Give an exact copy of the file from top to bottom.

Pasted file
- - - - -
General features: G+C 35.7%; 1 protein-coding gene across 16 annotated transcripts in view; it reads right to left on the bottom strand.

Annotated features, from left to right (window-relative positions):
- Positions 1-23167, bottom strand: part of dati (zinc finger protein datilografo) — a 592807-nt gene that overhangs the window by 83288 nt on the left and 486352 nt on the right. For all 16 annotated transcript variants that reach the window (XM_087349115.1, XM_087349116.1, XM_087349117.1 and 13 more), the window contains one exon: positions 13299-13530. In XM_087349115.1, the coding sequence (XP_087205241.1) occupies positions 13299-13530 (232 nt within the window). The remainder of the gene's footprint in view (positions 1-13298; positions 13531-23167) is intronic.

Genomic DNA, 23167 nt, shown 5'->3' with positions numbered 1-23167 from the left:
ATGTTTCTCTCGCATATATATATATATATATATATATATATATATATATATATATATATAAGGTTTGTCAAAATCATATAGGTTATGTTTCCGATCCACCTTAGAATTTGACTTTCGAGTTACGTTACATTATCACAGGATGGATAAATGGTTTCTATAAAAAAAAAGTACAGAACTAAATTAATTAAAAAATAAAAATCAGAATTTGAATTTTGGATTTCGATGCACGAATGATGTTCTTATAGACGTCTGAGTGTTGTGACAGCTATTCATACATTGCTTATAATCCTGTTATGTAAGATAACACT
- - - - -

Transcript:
General features: G+C 35.7%; 1 protein-coding gene across 16 annotated transcripts in view; it reads right to left on the bottom strand.

Annotated features, from left to right (window-relative positions):
- Positions 1-23167, bottom strand: part of dati (zinc finger protein datilografo) — a 592807-nt gene that overhangs the window by 83288 nt on the left and 486352 nt on the right. For all 16 annotated transcript variants that reach the window (XM_087349115.1, XM_087349116.1, XM_087349117.1 and 13 more), the window contains one exon: positions 13299-13530. In XM_087349115.1, the coding sequence (XP_087205241.1) occupies positions 13299-13530 (232 nt within the window). The remainder of the gene's footprint in view (positions 1-13298; positions 13531-23167) is intronic.

Genomic DNA, 23167 nt, shown 5'->3' with positions numbered 1-23167 from the left:
ATGTTTCTCTCGCATATATATATATATATATATATATATATATATATATATATATATATAAGGTTTGTCAAAATCATATAGGTTATGTTTCCGATCCACCTTAGAATTTGACTTTCGAGTTACGTTACATTATCACAGGATGGATAAATGGTTTCTATAAAAAAAAAGTACAGAACTAAATTAATTAAAAAATAAAAATCAGAATTTGAATTTTGGATTTCGATGCACGAATGATGTTCTTATAGACGTCTGAGTGTTGTGACAGCTATTCATACATTGCTTATAATCCTGTTATGTAAGATAACACT